Summer occupancy flat, but revenues surge across mountain resort region |

Summer occupancy flat, but revenues surge across mountain resort region

DENVER — Although summer occupancy among western mountain resort destinations is up only a scant 0.2 percent compared to last summer (May through October), revenues continue to surge ahead driven by robust gains in the average daily rate. As of June 30, aggregated revenues are up 8.4 percent according to the most recent data released by Inntopia in its monthly DestiMetrics Market Briefing. For the month of June, occupancy dipped 0.5 percent but rate increases led to a 6.5 percent boost in revenues.


This data suggests that there will be a sixth consecutive revenue record this summer, supported by strong market conditions. A new record for occupancy is less certain. Looking forward, occupancy in every month except October remains essentially flat with variances of less than 2 percent while October occupancy is currently up 8.6 percent compared to the same time last year.

“A booming economy has allowed lodging properties to nudge rates up for the past year, but occupancy is lagging, which is unusual and in contrast to previous summer seasons,” Ralf Garrison, director of DestiMetrics, said. “One or more culprits could be contributing to this trend including rate resistance, lower demand, or fewer available rooms during peak weekends and periods.”

The trend of flat occupancy and increasing revenues is appearing in the data for both the far west and the Rocky Mountain regions. Aggregated results for resorts in California, Nevada, and Oregon are hovering at a slight 0.2 increase in occupancy with revenues up 6.1 percent. The story is similar at destinations in Colorado, Utah, Idaho, Montana, and Wyoming, where occupancy for the summer is up a scant 0.6 percent, but revenues are up a healthy 9 percent.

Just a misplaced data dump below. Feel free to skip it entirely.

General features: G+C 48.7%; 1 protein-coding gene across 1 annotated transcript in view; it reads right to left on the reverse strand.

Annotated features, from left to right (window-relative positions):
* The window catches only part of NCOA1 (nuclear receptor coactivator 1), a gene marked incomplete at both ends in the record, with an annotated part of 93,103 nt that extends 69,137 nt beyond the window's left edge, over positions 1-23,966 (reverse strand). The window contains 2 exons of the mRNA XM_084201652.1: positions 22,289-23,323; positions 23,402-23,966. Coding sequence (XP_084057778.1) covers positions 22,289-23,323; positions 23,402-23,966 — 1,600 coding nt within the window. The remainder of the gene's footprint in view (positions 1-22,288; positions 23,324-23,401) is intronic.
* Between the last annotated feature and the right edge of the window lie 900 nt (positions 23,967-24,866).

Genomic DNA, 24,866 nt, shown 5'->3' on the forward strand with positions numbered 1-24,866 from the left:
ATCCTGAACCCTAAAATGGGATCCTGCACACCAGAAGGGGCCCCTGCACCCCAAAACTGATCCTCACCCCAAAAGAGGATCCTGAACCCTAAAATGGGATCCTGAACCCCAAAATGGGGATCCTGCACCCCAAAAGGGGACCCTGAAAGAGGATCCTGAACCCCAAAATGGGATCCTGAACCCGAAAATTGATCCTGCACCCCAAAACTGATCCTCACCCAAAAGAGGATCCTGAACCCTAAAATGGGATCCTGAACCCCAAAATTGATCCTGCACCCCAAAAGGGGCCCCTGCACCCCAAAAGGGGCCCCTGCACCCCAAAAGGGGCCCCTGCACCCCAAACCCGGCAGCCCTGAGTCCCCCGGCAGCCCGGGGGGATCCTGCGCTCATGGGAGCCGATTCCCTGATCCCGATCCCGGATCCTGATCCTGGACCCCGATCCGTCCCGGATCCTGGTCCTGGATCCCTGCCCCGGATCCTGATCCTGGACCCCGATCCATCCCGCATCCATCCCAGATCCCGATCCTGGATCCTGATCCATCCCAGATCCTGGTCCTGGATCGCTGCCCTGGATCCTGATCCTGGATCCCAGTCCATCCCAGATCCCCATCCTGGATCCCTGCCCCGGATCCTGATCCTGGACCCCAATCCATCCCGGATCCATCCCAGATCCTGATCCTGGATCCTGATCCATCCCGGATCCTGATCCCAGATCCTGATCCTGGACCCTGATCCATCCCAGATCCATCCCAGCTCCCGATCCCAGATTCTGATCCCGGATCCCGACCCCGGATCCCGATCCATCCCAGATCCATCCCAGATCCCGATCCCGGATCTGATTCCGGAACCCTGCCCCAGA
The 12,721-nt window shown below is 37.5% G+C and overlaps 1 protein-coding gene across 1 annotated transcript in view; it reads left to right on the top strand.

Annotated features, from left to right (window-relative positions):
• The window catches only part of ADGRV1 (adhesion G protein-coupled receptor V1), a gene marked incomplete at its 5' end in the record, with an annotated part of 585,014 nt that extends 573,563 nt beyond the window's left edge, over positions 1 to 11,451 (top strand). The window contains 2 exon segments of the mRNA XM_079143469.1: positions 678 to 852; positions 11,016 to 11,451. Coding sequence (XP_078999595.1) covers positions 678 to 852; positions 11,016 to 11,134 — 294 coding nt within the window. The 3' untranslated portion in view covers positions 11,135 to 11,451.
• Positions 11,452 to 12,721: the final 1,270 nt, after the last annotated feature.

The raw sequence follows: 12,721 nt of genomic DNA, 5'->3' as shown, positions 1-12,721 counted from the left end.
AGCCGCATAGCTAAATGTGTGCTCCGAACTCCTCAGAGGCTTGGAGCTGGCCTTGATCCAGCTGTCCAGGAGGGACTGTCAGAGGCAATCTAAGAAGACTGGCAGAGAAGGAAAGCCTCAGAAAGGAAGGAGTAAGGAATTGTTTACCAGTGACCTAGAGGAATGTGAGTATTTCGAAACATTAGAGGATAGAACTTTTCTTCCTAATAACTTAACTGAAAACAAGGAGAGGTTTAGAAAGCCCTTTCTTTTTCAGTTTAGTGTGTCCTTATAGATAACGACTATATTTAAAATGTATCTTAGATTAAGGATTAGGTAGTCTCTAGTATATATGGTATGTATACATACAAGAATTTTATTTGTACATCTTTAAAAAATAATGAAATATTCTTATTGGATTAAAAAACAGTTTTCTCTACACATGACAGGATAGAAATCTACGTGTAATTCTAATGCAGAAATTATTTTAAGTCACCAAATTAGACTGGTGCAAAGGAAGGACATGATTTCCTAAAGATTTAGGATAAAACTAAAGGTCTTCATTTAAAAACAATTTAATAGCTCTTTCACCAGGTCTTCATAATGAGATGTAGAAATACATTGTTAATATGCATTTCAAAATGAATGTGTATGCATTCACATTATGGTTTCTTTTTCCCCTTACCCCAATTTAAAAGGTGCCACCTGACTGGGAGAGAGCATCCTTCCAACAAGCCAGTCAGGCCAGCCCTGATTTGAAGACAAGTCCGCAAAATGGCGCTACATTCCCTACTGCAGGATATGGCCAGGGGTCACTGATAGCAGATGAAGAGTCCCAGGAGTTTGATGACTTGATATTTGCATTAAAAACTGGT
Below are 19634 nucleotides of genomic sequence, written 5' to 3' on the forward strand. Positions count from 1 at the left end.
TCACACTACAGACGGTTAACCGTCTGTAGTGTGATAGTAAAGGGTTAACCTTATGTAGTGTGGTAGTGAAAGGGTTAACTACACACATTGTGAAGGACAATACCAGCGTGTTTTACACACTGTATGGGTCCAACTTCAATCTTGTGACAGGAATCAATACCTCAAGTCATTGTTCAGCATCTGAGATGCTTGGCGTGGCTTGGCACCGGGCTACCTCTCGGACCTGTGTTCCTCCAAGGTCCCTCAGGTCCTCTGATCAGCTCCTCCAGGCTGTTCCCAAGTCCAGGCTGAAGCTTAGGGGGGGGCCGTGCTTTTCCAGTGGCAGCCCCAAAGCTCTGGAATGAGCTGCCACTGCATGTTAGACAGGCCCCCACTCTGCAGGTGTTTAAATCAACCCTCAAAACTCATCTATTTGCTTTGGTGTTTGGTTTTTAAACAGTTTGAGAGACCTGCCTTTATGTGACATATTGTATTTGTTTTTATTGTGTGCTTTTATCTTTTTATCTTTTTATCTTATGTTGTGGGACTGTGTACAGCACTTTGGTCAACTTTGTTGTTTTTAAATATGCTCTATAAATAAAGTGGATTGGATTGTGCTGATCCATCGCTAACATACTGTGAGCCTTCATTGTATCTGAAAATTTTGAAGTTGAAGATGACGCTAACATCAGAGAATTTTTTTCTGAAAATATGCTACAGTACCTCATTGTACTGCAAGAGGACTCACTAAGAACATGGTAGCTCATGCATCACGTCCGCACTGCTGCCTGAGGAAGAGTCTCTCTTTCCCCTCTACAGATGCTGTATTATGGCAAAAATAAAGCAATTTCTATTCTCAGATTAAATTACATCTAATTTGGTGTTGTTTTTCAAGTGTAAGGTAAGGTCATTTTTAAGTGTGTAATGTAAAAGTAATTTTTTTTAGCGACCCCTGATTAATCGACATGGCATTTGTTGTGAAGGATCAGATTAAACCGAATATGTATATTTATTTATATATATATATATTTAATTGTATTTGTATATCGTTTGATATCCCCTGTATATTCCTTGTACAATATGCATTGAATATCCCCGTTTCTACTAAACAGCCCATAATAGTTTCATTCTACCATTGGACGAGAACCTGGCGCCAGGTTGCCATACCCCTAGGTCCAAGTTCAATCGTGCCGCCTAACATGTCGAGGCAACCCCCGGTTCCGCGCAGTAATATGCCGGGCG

“While this pattern works well for the bottom line, when we see a trend like this persist, there is concern that the lower income segment of our customer base may be getting forced out of the market by the steady rate increases,” Tom Foley, director of Business Intelligence for Inntopia, said.

Tracking of key economic indicators summarized in the briefing continue to remain generally positive. The Dow Jones Industrial Average rose another 341 points for a 1.6 percent gain in June, while the Consumer Confidence Index ticked up a slight 1.1 percent after slipping in April and May. Employers exceeded expectations with the addition of 222,000 new jobs as well as revised upward job creation figures for April and May — 33,000 in April and 14,000 in May. However, as job seekers returned to the employment market, the unemployment rate ticked up to 4.4 percent.

“Financial markets are still waiting for the impact of legislative action, or inaction, in Washington to determine the economic direction for the remainder of 2017,” Foley said.

“A ‘wait and see’ attitude is still in evidence in the wider marketplace, but for now, the bottom line at mountain destinations this summer is looking great.”

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